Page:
Brady pointed out at the event that nearly half of outstanding retirement savings accounts have an average contribution of $200 per month or less. “We think we can do more,” he said. Addressing President Trump’s apparent displeasure with a proposed change to 401(k) retirement plans, Brady only said that they are working close together and both “share the goal of saving more, saving sooner.”
Even as Brady affirmed that changes to the tax treatment of 401(k) plans remain on the table, Trump took the opportunity, at an impromptu White House press gaggle October 25, to emphasize that the plans should remain untouched.
Trump defended his October 23 tweet aimed at forestalling efforts to reduce 401(k) contribution caps, explaining to reporters that he thinks the plans are “one of the great benefits to the middle class” and that he “wanted to end [talk of reducing the caps] quickly.”
Upon being told that Brady had recently reiterated that changes to 401(k)s remain in play, Trump suggested he may use the retirement incentives as a negotiating tool, but then quickly followed that by saying there are “certain elements of deals you don’t want to negotiate with.”
“Kevin knows it, and I think Kevin Brady is fantastic, but he knows how important 401(k)s are,” Trump added.
Trump also downplayed the impact his feuds with some Republican senators might have on his tax reform agenda, saying there is “great unity in the Republican party” and hailing his lunch with GOP senators the previous day as a “love fest.” Regarding recent spats with Sens. Bob Corker, R-Tenn., and Jeff Flake, R-Ariz., the president said he believes they will ultimately “do the right thing for the country” and vote for the tax cuts despite their public quarrels with him.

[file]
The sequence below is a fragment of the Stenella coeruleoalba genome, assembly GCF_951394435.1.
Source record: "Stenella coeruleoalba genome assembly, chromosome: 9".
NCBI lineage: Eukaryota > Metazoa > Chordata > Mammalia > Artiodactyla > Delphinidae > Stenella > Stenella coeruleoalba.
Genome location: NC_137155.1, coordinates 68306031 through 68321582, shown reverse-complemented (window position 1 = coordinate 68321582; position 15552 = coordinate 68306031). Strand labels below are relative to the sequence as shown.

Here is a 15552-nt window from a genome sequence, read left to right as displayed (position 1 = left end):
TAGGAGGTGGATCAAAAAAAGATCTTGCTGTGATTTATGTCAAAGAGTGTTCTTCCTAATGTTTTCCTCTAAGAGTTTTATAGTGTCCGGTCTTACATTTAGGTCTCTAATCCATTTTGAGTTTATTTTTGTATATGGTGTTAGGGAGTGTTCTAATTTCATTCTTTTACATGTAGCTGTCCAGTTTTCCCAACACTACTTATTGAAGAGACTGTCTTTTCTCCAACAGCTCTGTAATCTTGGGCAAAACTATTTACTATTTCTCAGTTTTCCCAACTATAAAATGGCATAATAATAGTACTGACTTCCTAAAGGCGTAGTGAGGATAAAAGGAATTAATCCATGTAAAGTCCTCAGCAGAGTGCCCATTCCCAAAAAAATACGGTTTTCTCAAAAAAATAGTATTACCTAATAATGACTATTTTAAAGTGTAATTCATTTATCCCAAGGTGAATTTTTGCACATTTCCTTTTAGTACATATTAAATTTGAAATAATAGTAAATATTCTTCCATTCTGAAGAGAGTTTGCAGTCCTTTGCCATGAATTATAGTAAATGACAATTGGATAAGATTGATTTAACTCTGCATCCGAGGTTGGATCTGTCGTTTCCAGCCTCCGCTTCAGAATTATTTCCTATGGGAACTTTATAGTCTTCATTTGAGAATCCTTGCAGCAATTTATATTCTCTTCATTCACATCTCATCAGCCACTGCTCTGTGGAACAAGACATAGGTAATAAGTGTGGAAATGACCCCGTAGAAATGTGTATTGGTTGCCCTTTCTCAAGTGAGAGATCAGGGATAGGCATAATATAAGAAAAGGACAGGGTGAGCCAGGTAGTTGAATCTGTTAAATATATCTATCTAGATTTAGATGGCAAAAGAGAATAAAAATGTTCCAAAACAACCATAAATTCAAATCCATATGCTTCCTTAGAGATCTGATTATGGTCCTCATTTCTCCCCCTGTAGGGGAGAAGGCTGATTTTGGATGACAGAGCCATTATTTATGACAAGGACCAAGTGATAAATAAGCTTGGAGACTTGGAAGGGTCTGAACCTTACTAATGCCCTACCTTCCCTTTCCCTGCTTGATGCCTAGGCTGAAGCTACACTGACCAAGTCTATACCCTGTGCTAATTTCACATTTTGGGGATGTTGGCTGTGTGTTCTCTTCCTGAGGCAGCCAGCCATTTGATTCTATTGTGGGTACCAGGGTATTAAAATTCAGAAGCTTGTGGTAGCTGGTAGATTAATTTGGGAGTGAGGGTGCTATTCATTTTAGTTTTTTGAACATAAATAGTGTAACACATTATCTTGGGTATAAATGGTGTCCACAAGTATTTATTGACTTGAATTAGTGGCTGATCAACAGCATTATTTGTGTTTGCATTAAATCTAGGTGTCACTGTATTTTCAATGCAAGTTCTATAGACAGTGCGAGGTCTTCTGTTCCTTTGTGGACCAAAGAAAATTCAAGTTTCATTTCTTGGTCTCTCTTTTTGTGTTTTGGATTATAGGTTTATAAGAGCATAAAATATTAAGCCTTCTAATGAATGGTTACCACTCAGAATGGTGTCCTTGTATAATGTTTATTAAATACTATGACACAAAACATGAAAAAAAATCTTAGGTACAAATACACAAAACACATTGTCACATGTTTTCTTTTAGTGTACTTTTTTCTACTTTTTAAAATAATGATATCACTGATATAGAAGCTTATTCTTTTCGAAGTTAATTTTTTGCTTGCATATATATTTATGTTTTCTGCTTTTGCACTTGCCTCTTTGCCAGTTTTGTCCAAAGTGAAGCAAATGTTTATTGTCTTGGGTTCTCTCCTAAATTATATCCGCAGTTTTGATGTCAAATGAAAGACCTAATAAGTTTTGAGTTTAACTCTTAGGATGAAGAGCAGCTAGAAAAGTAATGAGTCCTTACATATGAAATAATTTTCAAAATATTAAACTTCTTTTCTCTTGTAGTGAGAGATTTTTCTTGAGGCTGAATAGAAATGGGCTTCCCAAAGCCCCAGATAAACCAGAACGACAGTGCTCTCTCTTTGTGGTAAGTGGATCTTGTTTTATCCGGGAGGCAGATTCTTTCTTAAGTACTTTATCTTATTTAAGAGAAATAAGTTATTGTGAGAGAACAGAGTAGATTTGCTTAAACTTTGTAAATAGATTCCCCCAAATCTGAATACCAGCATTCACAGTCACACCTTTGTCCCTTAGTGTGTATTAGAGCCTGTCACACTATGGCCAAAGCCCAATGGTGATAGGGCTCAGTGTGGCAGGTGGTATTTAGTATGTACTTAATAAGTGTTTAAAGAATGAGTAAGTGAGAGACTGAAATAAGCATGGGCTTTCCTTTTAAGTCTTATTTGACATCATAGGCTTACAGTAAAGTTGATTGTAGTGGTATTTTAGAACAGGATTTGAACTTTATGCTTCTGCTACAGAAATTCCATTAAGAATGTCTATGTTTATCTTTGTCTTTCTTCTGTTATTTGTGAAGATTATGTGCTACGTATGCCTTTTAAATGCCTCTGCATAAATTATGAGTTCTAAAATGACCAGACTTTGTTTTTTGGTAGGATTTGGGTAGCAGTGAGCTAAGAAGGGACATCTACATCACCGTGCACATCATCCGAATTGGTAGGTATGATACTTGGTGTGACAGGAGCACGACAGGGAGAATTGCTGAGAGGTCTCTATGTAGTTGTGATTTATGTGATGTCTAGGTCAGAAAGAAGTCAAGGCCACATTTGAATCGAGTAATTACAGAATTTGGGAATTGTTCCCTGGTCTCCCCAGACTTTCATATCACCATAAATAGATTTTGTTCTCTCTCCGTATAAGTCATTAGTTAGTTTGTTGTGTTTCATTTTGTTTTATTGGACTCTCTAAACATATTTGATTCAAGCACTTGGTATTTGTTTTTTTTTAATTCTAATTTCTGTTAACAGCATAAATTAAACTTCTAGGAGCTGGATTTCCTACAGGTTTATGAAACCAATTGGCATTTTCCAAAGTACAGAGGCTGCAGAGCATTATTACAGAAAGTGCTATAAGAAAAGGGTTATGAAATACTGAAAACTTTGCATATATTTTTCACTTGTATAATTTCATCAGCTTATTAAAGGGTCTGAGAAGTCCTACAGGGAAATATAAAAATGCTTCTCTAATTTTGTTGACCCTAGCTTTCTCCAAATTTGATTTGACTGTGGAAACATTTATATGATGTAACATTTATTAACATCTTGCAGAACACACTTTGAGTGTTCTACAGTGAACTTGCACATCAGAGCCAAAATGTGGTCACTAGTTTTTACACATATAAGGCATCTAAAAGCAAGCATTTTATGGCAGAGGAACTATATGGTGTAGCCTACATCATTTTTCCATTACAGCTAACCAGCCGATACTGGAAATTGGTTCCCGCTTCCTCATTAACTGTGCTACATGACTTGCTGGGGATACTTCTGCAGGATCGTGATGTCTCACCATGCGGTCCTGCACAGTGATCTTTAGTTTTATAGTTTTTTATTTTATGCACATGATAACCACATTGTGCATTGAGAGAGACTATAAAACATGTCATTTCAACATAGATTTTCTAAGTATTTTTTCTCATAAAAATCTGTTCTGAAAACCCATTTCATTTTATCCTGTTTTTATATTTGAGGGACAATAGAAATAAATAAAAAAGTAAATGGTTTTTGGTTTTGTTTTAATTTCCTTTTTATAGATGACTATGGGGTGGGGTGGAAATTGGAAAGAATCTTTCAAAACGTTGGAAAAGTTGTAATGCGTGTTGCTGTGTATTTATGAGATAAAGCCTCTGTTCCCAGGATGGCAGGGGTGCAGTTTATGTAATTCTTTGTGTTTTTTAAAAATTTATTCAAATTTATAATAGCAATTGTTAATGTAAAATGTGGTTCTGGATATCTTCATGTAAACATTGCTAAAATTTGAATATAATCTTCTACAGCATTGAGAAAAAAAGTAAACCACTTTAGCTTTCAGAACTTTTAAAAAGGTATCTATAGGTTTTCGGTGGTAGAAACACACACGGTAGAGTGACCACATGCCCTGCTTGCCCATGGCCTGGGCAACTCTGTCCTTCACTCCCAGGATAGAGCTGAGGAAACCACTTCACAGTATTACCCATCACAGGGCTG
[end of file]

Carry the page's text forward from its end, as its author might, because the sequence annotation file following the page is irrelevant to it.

Hassett Rejects Criticism of CEA
The same day, members of the Joint Economic Committee, including Chair Patrick J. Tiberi, R-Ohio, a House taxwriter, discussed tax reform in a hearing with Council of Economic Advisers (CEA) Chair Kevin Hassett. Echoing a recent CEA white paper, Hassett argued that the relatively high statutory federal corporate tax rate is causing U.S. multinationals to hold their profits offshore, eroding the historic link between corporate profits, capital investment, and wage growth.
“Wage growth is low; profit growth is high. The profits are over there. We’ve got the highest rate. And then we see that countries around the world that are run by governments that don’t have the limits of the American system . . . have cut their corporate rates,” Hassett told the committee’s vice chair, Sen. Mike Lee, R-Utah. “This is not about right-wing parties throwing money at rich corporations.”
A release prepared by the committee’s minority compiled criticisms by policy economists of the CEA under Hassett, including that its estimations of tax reform's effects on household income are not credible and rest on highly selective use of economic literature, at odds with the agency’s reputation (One of the detractors quoted was Tax Analysts’ Chief Economist Martin A. Sullivan). Hassett rejected the criticism, attributing some to basic economic errors. "You should ask the people if they feel they have a grasp of the literature and then check that against the facts," Hassett told reporters after the hearing.
Luca Gattoni-Celli, Jonathan Curry, and David van den Berg contributed to this article.